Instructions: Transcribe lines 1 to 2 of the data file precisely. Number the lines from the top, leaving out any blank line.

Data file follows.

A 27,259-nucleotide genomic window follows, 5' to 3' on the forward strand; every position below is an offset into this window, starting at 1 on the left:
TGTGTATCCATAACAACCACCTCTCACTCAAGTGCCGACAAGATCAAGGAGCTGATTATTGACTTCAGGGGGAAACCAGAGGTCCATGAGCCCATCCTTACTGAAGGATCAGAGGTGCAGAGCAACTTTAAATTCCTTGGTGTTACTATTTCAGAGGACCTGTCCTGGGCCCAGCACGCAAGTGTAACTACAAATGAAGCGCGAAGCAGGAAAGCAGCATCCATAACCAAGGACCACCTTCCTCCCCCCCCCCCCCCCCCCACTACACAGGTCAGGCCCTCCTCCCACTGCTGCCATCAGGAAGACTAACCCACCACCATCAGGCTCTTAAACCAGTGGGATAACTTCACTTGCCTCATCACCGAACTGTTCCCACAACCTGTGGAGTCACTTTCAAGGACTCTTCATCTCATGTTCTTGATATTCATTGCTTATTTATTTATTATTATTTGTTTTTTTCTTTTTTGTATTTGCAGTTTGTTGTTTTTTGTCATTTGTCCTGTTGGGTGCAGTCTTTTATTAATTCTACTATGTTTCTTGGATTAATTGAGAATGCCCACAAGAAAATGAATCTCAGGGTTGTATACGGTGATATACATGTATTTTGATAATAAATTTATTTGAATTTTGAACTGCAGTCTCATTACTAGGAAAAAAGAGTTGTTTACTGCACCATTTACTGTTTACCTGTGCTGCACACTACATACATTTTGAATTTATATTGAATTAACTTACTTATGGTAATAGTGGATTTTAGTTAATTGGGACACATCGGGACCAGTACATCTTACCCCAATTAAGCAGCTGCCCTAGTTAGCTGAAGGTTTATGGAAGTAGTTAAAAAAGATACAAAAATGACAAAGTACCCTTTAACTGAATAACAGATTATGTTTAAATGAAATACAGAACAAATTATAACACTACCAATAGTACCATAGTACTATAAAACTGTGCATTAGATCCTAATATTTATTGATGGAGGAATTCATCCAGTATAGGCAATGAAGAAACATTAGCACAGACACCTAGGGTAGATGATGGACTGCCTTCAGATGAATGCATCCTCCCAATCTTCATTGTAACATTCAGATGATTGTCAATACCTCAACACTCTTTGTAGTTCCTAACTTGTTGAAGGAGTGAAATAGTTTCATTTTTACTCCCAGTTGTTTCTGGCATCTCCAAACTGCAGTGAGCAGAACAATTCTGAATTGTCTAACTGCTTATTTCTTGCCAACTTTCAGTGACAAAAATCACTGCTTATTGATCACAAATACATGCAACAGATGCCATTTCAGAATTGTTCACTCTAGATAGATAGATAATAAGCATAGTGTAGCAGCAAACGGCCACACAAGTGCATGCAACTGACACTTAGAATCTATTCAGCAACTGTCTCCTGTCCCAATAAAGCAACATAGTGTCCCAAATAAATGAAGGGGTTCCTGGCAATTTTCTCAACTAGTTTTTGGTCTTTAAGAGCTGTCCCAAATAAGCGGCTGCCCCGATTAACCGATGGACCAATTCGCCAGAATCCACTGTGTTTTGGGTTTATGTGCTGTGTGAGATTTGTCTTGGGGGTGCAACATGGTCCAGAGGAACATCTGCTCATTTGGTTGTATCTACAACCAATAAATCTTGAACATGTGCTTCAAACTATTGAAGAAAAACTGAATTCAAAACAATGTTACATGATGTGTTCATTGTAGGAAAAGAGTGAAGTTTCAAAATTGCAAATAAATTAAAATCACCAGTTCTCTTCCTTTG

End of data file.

A 27,259-nucleotide genomic window follows, 5' to 3' on the forward strand; every position below is an offset into this window, starting at 1 on the left:
TGTGTATCCATAACAACCACCTCTCACTCAAGTGCCGACAAGATCAAGGAGCTGATTATTGACTTCAGGGGGAAACCAGAGGTCCATGAGCCCATCCTTACTGAAGGATCAGAGGTGCAGAGCAACTTTAAATTCCTTGGTGTTACTATTTCAGAGGACCTGTCCTGGGCCCAGCACGCAAGTGTAACTACAAATGAAGCGCGAAGCAGGAAAGCAGCATCCATAACCAAGGACCACCTTCCTCCCCCCCCCCCCCCCCCCACTACACAGGTCAGGCCCTCCTCCCACTGCTGCCATCAGGAAGACTAACCCACCACCATCAGGCTCTTAAACCAGTGGGATAACTTCACTTGCCTCATCACCGAACTGTTCCCACAACCTGTGGAGTCACTTTCAAGGACTCTTCATCTCATGTTCTTGATATTCATTGCTTATTTATTTATTATTATTTGTTTTTTTCTTTTTTGTATTTGCAGTTTGTTGTTTTTTGTCATTTGTCCTGTTGGGTGCAGTCTTTTATTAATTCTACTATGTTTCTTGGATTAATTGAGAATGCCCACAAGAAAATGAATCTCAGGGTTGTATACGGTGATATACATGTATTTTGATAATAAATTTATTTGAATTTTGAACTGCAGTCTCATTACTAGGAAAAAAGAGTTGTTTACTGCACCATTTACTGTTTACCTGTGCTGCACACTACATACATTTTGAATTTATATTGAATTAACTTACTTATGGTAATAGTGGATTTTAGTTAATTGGGACACATCGGGACCAGTACATCTTACCCCAATTAAGCAGCTGCCCTAGTTAGCTGAAGGTTTATGGAAGTAGTTAAAAAAGATACAAAAATGACAAAGTACCCTTTAACTGAATAACAGATTATGTTTAAATGAAATACAGAACAAATTATAACACTACCAATAGTACCATAGTACTATAAAACTGTGCATTAGATCCTAATATTTATTGATGGAGGAATTCATCCAGTATAGGCAATGAAGAAACATTAGCACAGACACCTAGGGTAGATGATGGACTGCCTTCAGATGAATGCATCCTCCCAATCTTCATTGTAACATTCAGATGATTGTCAATACCTCAACACTCTTTGTAGTTCCTAACTTGTTGAAGGAGTGAAATAGTTTCATTTTTACTCCCAGTTGTTTCTGGCATCTCCAAACTGCAGTGAGCAGAACAATTCTGAATTGTCTAACTGCTTATTTCTTGCCAACTTTCAGTGACAAAAATCACTGCTTATTGATCACAAATACATGCAACAGATGCCATTTCAGAATTGTTCACTCTAGATAGATAGATAATAAGCATAGTGTAGCAGCAAACGGCCACACAAGTGCATGCAACTGACACTTAGAATCTATTCAGCAACTGTCTCCTGTCCCAATAAAGCAACATAGTGTCCCAAATAAATGAAGGGGTTCCTGGCAATTTTCTCAACTAGTTTTTGGTCTTTAAGAGCTGTCCCAAATAAGCGGCTGCCCCGATTAACCGATGGACCAATTCGCCAGAATCCACTGTGTTTTGGGTTTATGTGCTGTGTGAGATTTGTCTTGGGGGTGCAACATGGTCCAGAGGAACATCTGCTCATTTGGTTGTATCTACAACCAATAAATCTTGAACATGTGCTTCAAACTATTGAAGAAAAACTGAATTCAAAACAATGTTACATGATGTGTTCATTGTAGGAAAAGAGTGAAGTTTCAAAATTGCAAATAAATTAAAATCACCAGTTCTCTTCCTTTG